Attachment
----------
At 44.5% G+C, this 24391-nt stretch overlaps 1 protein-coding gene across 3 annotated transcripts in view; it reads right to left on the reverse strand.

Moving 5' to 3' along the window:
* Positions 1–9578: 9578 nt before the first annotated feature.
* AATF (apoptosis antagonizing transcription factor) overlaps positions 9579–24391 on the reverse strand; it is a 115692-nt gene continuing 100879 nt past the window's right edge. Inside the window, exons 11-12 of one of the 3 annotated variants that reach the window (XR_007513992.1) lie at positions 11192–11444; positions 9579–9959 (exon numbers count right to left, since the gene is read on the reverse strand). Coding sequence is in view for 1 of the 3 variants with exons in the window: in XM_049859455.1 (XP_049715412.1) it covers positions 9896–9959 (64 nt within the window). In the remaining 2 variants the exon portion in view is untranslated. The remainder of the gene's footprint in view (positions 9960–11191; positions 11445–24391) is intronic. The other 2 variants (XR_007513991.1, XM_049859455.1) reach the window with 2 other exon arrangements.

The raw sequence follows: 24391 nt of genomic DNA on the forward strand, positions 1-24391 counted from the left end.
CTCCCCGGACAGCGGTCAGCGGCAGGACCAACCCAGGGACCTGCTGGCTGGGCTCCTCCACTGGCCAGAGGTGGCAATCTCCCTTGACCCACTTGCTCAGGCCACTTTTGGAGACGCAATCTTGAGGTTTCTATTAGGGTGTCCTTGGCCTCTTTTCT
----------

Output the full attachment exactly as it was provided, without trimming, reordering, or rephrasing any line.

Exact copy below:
At 44.5% G+C, this 24391-nt stretch overlaps 1 protein-coding gene across 3 annotated transcripts in view; it reads right to left on the reverse strand.

Moving 5' to 3' along the window:
* Positions 1–9578: 9578 nt before the first annotated feature.
* AATF (apoptosis antagonizing transcription factor) overlaps positions 9579–24391 on the reverse strand; it is a 115692-nt gene continuing 100879 nt past the window's right edge. Inside the window, exons 11-12 of one of the 3 annotated variants that reach the window (XR_007513992.1) lie at positions 11192–11444; positions 9579–9959 (exon numbers count right to left, since the gene is read on the reverse strand). Coding sequence is in view for 1 of the 3 variants with exons in the window: in XM_049859455.1 (XP_049715412.1) it covers positions 9896–9959 (64 nt within the window). In the remaining 2 variants the exon portion in view is untranslated. The remainder of the gene's footprint in view (positions 9960–11191; positions 11445–24391) is intronic. The other 2 variants (XR_007513991.1, XM_049859455.1) reach the window with 2 other exon arrangements.

The raw sequence follows: 24391 nt of genomic DNA on the forward strand, positions 1-24391 counted from the left end.
CTCCCCGGACAGCGGTCAGCGGCAGGACCAACCCAGGGACCTGCTGGCTGGGCTCCTCCACTGGCCAGAGGTGGCAATCTCCCTTGACCCACTTGCTCAGGCCACTTTTGGAGACGCAATCTTGAGGTTTCTATTAGGGTGTCCTTGGCCTCTTTTCT